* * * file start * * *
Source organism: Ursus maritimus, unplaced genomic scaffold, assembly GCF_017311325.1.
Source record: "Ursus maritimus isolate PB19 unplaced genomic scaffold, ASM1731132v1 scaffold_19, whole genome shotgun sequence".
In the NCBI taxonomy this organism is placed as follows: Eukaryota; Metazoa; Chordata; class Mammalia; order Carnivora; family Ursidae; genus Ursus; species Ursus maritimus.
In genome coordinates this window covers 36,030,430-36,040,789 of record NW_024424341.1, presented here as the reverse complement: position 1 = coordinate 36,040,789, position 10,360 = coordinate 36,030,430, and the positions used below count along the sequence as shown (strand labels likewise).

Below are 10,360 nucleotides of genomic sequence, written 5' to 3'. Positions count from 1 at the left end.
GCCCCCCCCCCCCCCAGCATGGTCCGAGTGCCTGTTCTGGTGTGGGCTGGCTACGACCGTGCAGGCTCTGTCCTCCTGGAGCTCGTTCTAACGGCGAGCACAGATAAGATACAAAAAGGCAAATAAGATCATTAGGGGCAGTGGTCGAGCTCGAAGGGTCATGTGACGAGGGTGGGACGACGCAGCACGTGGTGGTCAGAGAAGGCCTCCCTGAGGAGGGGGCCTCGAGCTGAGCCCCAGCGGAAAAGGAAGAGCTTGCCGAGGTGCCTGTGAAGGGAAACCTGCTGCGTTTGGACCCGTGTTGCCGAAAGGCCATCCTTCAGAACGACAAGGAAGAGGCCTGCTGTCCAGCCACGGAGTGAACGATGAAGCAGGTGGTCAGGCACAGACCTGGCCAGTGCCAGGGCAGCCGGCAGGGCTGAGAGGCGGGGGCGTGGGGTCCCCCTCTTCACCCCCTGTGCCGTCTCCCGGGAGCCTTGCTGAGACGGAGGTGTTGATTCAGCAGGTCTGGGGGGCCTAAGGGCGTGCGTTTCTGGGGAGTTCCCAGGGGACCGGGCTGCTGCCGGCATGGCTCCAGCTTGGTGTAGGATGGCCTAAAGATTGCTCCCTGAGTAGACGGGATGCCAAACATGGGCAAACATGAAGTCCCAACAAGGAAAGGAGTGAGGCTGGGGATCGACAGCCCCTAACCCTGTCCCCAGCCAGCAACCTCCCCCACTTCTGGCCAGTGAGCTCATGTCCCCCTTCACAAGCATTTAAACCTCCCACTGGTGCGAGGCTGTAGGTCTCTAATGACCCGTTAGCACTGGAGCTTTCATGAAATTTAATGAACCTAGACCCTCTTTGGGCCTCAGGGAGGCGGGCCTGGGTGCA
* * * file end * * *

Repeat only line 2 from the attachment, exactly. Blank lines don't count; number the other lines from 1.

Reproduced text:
Source record: "Ursus maritimus isolate PB19 unplaced genomic scaffold, ASM1731132v1 scaffold_19, whole genome shotgun sequence".